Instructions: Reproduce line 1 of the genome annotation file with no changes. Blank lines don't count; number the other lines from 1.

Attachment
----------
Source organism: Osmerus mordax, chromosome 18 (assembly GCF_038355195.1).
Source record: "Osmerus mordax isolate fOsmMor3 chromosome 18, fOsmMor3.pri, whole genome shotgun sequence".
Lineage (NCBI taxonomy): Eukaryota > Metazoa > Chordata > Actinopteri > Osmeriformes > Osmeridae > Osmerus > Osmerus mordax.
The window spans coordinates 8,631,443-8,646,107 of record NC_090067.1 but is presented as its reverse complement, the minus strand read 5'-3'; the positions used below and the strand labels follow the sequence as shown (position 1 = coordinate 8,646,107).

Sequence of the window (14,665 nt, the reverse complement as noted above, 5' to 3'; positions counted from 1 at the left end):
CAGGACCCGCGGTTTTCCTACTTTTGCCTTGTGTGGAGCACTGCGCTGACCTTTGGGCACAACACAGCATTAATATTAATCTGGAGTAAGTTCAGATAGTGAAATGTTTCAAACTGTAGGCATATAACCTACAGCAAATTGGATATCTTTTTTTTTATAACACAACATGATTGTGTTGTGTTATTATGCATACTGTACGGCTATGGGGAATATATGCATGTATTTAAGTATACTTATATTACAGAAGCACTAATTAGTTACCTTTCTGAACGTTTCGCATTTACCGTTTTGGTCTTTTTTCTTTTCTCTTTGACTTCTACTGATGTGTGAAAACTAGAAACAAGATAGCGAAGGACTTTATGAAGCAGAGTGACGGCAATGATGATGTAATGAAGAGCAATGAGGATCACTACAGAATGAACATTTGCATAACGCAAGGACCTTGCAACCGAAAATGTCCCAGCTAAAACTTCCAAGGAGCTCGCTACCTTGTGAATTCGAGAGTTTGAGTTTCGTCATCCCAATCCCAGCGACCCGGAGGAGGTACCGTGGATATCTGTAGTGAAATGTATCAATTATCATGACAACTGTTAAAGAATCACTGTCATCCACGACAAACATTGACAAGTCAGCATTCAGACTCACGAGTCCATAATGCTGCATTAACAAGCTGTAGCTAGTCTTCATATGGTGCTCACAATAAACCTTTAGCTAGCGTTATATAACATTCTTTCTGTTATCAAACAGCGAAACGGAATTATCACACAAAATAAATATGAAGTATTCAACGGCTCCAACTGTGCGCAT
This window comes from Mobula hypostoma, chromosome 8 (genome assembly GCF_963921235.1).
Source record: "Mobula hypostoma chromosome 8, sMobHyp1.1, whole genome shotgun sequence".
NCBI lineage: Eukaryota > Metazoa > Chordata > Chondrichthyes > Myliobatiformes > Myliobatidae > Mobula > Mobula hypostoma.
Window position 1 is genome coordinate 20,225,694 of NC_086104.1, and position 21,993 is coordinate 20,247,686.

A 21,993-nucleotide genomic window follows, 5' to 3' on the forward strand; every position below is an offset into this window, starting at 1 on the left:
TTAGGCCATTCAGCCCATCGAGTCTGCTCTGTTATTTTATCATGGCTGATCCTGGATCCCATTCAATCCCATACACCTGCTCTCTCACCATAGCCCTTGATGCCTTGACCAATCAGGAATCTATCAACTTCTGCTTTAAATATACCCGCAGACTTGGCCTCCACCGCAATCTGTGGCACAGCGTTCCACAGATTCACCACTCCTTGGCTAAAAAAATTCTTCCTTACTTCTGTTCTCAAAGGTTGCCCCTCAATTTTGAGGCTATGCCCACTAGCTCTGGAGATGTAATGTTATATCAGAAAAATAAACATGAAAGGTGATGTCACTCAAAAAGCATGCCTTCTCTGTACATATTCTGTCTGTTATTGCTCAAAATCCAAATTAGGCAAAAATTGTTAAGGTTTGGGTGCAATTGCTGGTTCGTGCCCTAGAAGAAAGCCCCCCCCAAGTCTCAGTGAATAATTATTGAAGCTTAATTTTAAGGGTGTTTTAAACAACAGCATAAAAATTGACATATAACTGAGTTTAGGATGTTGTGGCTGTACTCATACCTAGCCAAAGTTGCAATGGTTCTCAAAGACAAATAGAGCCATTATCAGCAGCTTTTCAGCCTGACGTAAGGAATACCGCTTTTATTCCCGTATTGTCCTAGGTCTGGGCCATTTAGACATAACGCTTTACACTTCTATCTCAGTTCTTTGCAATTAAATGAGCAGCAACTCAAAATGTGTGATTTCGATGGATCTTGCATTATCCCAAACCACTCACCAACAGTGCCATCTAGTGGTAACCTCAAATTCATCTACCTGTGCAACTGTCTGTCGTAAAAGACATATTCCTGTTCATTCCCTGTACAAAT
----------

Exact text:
Source organism: Osmerus mordax, chromosome 18 (assembly GCF_038355195.1).